Canada

Space 27 Gallery Presents: “Permanence” A Group Exhibition. (Montreal, Canada)

Permanence

C215 (photo © Jaime Rojo)

Permanence

Space 27 Gallery and Pure Living present Permanence, an exhibition contrasting the ephemeral nature of street art with the permanence of collectible art.

Including a variety of artwork created by Montreal-based as well as Canadian and international street artists shaping our urban landscape, Permanence aims to show the transition of street art from its underground beginnings to mainstream.

The works presented are directly influenced by the artist’s involvement with the street art movement; one that uses the city as a medium of expression, combining a vast range of techniques and artistic influences. In Permanence, they are brought out of the urban landscape and into the fine art world.

INTERNATIONAL ARTISTS:
Army of One – US
Banksy – UK
Bast – US
Brett Amory – US
C215 – FR
Charming Baker – UK
Faile – US
Guy Denning – UK
Holly Thoburn – UK
Hush – UK
Jef Aerosol – France
Judith Supine – US
Luc Bouchard – US
Mario Wagner – Germany
Quik – US
Shepard Fairey – US

CANADIAN ARTISTS

Alan Ganev
Case
Earth Crusher
Fauxreel
Fred Caron
Gawd
Jason Botkin
Labrona
Lilyluciol
Mathieu Connery
Omen
Other
Philippe Chabot
Produkt
Rage 5
Roadsworth
Scan
Specter
Stikki peaches
WIA
Xavier Landry
Zilon

Details:

Date: September 15th, 2012
Time: 18:00h – 23:30h
Location: Space 27, 101 rue Louvain W. Montreal

 

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Cooper Cole Gallery Presents: Maya Hayuk Solo Exhibition (Toronto, Canada)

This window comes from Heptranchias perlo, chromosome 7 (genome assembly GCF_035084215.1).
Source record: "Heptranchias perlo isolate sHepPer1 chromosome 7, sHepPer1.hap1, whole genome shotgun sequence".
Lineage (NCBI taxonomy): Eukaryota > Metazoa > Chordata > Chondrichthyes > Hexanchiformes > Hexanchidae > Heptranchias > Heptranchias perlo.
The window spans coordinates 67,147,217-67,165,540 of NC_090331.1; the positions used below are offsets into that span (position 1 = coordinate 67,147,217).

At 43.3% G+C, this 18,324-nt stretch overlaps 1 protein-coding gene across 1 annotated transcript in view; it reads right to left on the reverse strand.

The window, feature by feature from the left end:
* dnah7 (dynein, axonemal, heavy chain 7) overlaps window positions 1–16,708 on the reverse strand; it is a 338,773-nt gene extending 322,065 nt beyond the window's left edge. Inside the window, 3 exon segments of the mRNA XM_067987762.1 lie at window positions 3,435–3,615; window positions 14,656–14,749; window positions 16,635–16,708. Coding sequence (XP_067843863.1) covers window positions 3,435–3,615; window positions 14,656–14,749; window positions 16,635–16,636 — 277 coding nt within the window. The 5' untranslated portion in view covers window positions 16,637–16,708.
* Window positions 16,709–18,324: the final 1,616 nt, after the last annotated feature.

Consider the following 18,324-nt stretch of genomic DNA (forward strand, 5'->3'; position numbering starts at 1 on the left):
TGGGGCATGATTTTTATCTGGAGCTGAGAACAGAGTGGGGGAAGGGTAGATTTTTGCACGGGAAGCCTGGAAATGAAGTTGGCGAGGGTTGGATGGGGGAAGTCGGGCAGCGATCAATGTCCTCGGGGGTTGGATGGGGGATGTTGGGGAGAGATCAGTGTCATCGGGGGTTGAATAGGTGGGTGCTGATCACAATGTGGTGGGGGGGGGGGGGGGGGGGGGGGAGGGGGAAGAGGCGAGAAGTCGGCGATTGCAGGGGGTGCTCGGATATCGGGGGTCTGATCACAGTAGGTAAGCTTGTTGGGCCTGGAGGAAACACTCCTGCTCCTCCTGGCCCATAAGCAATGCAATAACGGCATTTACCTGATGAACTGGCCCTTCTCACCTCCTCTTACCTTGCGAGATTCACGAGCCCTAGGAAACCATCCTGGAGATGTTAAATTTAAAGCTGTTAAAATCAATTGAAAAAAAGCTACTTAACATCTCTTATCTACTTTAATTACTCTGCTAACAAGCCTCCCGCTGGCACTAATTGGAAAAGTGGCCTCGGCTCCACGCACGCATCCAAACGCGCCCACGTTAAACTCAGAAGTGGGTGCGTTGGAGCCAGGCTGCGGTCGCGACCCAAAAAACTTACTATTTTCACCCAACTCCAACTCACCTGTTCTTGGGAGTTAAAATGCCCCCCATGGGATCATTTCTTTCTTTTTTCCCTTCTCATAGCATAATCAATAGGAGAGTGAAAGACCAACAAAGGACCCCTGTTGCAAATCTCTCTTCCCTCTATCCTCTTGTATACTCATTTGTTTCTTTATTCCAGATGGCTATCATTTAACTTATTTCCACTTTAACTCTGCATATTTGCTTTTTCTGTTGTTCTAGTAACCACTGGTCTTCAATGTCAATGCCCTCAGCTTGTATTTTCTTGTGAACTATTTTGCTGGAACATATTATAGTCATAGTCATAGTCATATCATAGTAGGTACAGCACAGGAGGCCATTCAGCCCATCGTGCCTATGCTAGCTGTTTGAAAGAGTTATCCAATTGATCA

Maya Hayuk

Maya Hayuk (photo courtesy of the gallery)

Maya Hayuk is a muralist, painter, photographer, printmaker, video artist and musician. From her large-scale installations to small works on paper, her obsession with symmetry and nourishing color play out in what might be views from the Hubble Telescope, airbrushed nail art, Mexican woven blankets, Ukrainian Easter eggs, chandeliers, mandalas, Rorschach tests and/ or holograms. Her work has been exhibited and published extensively internationally in galleries, museums, on the streets and in various printed and electronic media. Hayuk lives and works in Brooklyn, New York.

COOPER COLE
1161 Dundas Street West, Toronto ON, M6J1X3, Canada
info@coopercolegallery.com / 647 347 3316  / www.coopercolegallery.com
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Twist Gallery Presents: CASE “Mischief Over” (Toronoto, Canada)

CASE

 

July 5 – July 28, 2012
Opening: Thursday, July 5, 7-12 p.m.
TWIST GALLERY
1100 Queen St. West
Toronto, ON M6J 1H9
T: 416 – 588 – 2222
info@twistgallery.ca
www.twistgallery.ca
Hours: Tues–Sat 11–6 p.m.

Twist Gallery presents a solo exhibition of all new work by one of Canada’s most notable graffiti artist CASE.

His 20 years of urban beautification have spread his notoriety across the globe; showing overseas and throughout the United States including The Armoury in New York City; Carmichael Gallery of Contemporary Art in Hollywood, CA ; The Graffiti World exhibit at GO Gallery in Amsterdam; and the Royal Ontario Museum in Toronto.